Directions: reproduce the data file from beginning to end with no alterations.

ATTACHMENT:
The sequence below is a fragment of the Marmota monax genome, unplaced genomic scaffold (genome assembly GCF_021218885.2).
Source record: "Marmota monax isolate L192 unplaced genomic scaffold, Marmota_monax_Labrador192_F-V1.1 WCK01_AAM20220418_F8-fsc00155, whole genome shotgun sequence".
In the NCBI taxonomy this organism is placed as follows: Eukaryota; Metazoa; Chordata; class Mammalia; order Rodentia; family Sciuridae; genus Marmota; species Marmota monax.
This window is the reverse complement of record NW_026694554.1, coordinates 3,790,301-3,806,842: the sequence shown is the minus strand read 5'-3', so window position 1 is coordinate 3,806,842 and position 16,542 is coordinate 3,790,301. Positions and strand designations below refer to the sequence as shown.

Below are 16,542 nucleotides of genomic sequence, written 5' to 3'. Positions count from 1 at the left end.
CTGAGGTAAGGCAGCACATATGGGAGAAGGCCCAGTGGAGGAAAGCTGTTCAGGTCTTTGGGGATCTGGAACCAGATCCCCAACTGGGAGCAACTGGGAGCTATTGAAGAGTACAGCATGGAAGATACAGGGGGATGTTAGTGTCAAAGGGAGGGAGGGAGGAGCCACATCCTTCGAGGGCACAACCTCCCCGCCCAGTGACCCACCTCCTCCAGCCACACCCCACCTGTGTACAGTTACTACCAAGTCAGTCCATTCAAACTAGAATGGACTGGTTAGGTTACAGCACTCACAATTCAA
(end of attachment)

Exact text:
The sequence below is a fragment of the Marmota monax genome, unplaced genomic scaffold (genome assembly GCF_021218885.2).
Source record: "Marmota monax isolate L192 unplaced genomic scaffold, Marmota_monax_Labrador192_F-V1.1 WCK01_AAM20220418_F8-fsc00155, whole genome shotgun sequence".
In the NCBI taxonomy this organism is placed as follows: Eukaryota; Metazoa; Chordata; class Mammalia; order Rodentia; family Sciuridae; genus Marmota; species Marmota monax.
This window is the reverse complement of record NW_026694554.1, coordinates 3,790,301-3,806,842: the sequence shown is the minus strand read 5'-3', so window position 1 is coordinate 3,806,842 and position 16,542 is coordinate 3,790,301. Positions and strand designations below refer to the sequence as shown.

Below are 16,542 nucleotides of genomic sequence, written 5' to 3'. Positions count from 1 at the left end.
CTGAGGTAAGGCAGCACATATGGGAGAAGGCCCAGTGGAGGAAAGCTGTTCAGGTCTTTGGGGATCTGGAACCAGATCCCCAACTGGGAGCAACTGGGAGCTATTGAAGAGTACAGCATGGAAGATACAGGGGGATGTTAGTGTCAAAGGGAGGGAGGGAGGAGCCACATCCTTCGAGGGCACAACCTCCCCGCCCAGTGACCCACCTCCTCCAGCCACACCCCACCTGTGTACAGTTACTACCAAGTCAGTCCATTCAAACTAGAATGGACTGGTTAGGTTACAGCACTCACAATTCAA